|US9310145 *||Dec 17, 2012||Apr 12, 2016||Airbus Operations S.A.S.||Heat flow device|
|US9327847 *||Aug 16, 2012||May 3, 2016||Minus K. Technology, Inc.||Thermal straps for spacecraft|
|US9404692||Sep 12, 2012||Aug 2, 2016||The Boeing Company||Rotary thermal switch|
|US9416343||Nov 1, 2013||Aug 16, 2016||California Institute Of Technology||Instruments for biological sample-to-answer devices|
|US9518291||Nov 1, 2013||Dec 13, 2016||California Institute Of Technology||Devices and methods for biological sample-to-answer and analysis|
|US9528744 *||Jun 22, 2009||Dec 27, 2016||Giorgio Frossati||Holder for a sample to be cooled to a low temperature in a vacuum space and 3He—4He dilution refrigerator adapted to accommodate such a holder|
|US9561505||Sep 11, 2014||Feb 7, 2017||California Institute Of Technology||Sample preparation devices and systems|
|US9704773 *||Nov 21, 2011||Jul 11, 2017||Raytheon Company||System and method for a switchable heat sink|
|US9711432 *||Jan 7, 2015||Jul 18, 2017||Safran Electronics & Defense||Electronic power device with improved cooling|
|US20080049398 *||Aug 25, 2006||Feb 28, 2008||Griffiths Vaughn A||Apparatus, system, and method for modifying a thermal connection|
|US20080314560 *||Jun 22, 2007||Dec 25, 2008||The Boeing Company||Mechanically actuated thermal switch|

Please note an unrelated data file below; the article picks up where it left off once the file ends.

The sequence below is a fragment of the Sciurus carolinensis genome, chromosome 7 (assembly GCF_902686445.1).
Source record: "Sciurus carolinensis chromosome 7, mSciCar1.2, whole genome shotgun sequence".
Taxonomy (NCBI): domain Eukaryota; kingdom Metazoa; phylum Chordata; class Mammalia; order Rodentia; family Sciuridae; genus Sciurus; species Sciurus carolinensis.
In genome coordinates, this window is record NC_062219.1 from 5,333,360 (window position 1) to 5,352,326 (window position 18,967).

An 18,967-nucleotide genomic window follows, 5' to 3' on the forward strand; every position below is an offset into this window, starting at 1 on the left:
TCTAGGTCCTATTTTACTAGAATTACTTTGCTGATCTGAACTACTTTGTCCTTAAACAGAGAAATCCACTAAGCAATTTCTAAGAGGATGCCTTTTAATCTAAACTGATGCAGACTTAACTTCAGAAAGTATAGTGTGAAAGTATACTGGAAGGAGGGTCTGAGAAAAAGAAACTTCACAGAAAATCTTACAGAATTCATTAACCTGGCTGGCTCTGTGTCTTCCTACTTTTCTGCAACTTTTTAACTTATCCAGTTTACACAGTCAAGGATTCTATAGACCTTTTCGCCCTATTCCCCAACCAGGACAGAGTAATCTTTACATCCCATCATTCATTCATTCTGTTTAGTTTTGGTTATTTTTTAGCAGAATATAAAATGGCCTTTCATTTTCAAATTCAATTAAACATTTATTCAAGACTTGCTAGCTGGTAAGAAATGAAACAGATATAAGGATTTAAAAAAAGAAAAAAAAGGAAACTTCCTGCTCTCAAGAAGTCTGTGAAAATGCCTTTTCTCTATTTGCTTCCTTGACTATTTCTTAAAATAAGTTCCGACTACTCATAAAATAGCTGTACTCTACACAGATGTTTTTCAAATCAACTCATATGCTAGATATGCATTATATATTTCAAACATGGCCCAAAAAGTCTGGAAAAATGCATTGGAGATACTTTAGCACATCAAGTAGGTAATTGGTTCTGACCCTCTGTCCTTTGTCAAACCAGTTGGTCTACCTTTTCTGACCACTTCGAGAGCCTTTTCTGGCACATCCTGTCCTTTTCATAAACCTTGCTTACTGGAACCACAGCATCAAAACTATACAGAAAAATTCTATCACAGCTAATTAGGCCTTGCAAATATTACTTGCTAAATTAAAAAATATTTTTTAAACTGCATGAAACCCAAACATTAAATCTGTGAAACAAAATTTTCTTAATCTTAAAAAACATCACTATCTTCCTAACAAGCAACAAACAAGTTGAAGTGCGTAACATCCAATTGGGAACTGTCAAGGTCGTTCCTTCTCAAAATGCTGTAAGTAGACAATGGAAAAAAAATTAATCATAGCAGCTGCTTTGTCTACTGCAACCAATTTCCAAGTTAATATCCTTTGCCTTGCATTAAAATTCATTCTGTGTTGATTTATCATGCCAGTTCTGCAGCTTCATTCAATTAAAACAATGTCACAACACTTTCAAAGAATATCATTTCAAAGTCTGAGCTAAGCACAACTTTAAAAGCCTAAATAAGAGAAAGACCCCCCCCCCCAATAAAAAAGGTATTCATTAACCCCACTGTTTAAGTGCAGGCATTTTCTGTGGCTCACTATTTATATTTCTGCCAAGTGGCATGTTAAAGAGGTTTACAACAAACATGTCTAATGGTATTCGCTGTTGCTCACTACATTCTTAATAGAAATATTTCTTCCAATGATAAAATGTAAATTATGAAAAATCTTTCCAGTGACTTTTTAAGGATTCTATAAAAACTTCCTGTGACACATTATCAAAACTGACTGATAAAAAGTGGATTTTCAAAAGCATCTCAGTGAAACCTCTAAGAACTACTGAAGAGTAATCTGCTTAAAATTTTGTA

|US20090277608 *||Sep 30, 2008||Nov 12, 2009||Kamins Theodore I||Thermal Control Via Adjustable Thermal Links|
|US20100090866 *||Oct 13, 2008||Apr 15, 2010||Howard Chen||Optical Distress Beacon For Use In Space Environments|
|US20100152066 *||Dec 15, 2009||Jun 17, 2010||Malik Imran R||Temperature control devices and methods|
|US20110138847 *||Jun 22, 2009||Jun 16, 2011||Giorgio Frossati||Holder for a sample to be cooled to a low temperature in a vacuum space and 3He-4He dilution refrigerator adapted to accommodate such a holder|
|US20110272154 *||May 5, 2010||Nov 10, 2011||Anmol Kaul||Dissipating heat from a downhole heat generating device|
|US20130098594 *||Dec 17, 2012||Apr 25, 2013||Emile Colongo||Heat flow device|
|US20130126148 *||Nov 21, 2011||May 23, 2013||Raytheon Company||System and method for a switchable heat sink|
|US20140048240 *||Aug 16, 2012||Feb 20, 2014||Minus K. Technology, Inc.||Thermal straps for spacecraft|
|US20140137570 *||Nov 19, 2013||May 22, 2014||Perpetua Power Source Technologies, Inc.||Variable thermal resistance mounting system|
|US20160329266 *||Jan 7, 2015||Nov 10, 2016||Safran Electronics & Defense||Electronic power device with improved cooling|
|WO2010002245A2 *||Jun 22, 2009||Jan 7, 2010||Giorgio Frossati||Holder for a sample to be cooled to a low temperature in a vacuum space and 3he-4he dilution refrigerator adapted to accommodate such a holder|
|WO2010002245A3 *||Jun 22, 2009||Mar 11, 2010||Giorgio Frossati||Holder for a sample to be cooled to a low temperature in a vacuum space and 3he-4he dilution refrigerator adapted to accommodate such a holder|
|WO2017008748A1 *||Jul 14, 2016||Jan 19, 2017||The Hong Kong University Of Science And Technology||Passive thermal diode|
|U.S. Classification||165/277, 62/383|
|International Classification||G05D23/01, F28F27/00|
|Cooperative Classification||G05D23/01, F28F2013/008, F28F27/00|
|European Classification||G05D23/01, F28F27/00|